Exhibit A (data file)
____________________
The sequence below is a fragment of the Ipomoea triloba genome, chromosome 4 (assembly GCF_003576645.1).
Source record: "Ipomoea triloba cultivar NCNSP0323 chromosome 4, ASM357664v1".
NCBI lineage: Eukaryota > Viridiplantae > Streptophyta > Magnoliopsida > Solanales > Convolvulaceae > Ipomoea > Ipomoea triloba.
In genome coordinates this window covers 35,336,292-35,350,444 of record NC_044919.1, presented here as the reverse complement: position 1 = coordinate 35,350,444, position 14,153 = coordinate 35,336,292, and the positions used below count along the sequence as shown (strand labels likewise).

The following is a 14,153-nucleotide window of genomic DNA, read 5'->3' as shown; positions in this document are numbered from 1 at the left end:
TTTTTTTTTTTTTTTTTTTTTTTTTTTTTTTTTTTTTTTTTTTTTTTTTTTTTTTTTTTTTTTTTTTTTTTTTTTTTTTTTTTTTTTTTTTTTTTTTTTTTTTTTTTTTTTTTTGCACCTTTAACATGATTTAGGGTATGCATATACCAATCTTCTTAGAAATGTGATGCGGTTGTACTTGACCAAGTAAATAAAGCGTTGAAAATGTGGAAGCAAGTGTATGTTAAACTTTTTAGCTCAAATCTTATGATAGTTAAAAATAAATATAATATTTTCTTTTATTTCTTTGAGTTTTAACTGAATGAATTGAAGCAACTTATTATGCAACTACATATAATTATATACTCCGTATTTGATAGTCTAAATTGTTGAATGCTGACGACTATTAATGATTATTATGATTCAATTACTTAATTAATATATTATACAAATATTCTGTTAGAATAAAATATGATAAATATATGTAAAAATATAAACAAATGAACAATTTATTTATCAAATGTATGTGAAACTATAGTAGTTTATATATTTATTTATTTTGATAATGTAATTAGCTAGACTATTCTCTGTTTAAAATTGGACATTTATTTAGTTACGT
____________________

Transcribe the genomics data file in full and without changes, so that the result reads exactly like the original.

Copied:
The sequence below is a fragment of the Ipomoea triloba genome, chromosome 4 (assembly GCF_003576645.1).
Source record: "Ipomoea triloba cultivar NCNSP0323 chromosome 4, ASM357664v1".
NCBI lineage: Eukaryota > Viridiplantae > Streptophyta > Magnoliopsida > Solanales > Convolvulaceae > Ipomoea > Ipomoea triloba.
In genome coordinates this window covers 35,336,292-35,350,444 of record NC_044919.1, presented here as the reverse complement: position 1 = coordinate 35,350,444, position 14,153 = coordinate 35,336,292, and the positions used below count along the sequence as shown (strand labels likewise).

The following is a 14,153-nucleotide window of genomic DNA, read 5'->3' as shown; positions in this document are numbered from 1 at the left end:
TTTTTTTTTTTTTTTTTTTTTTTTTTTTTTTTTTTTTTTTTTTTTTTTTTTTTTTTTTTTTTTTTTTTTTTTTTTTTTTTTTTTTTTTTTTTTTTTTTTTTTTTTTTTTTTTTTGCACCTTTAACATGATTTAGGGTATGCATATACCAATCTTCTTAGAAATGTGATGCGGTTGTACTTGACCAAGTAAATAAAGCGTTGAAAATGTGGAAGCAAGTGTATGTTAAACTTTTTAGCTCAAATCTTATGATAGTTAAAAATAAATATAATATTTTCTTTTATTTCTTTGAGTTTTAACTGAATGAATTGAAGCAACTTATTATGCAACTACATATAATTATATACTCCGTATTTGATAGTCTAAATTGTTGAATGCTGACGACTATTAATGATTATTATGATTCAATTACTTAATTAATATATTATACAAATATTCTGTTAGAATAAAATATGATAAATATATGTAAAAATATAAACAAATGAACAATTTATTTATCAAATGTATGTGAAACTATAGTAGTTTATATATTTATTTATTTTGATAATGTAATTAGCTAGACTATTCTCTGTTTAAAATTGGACATTTATTTAGTTACGT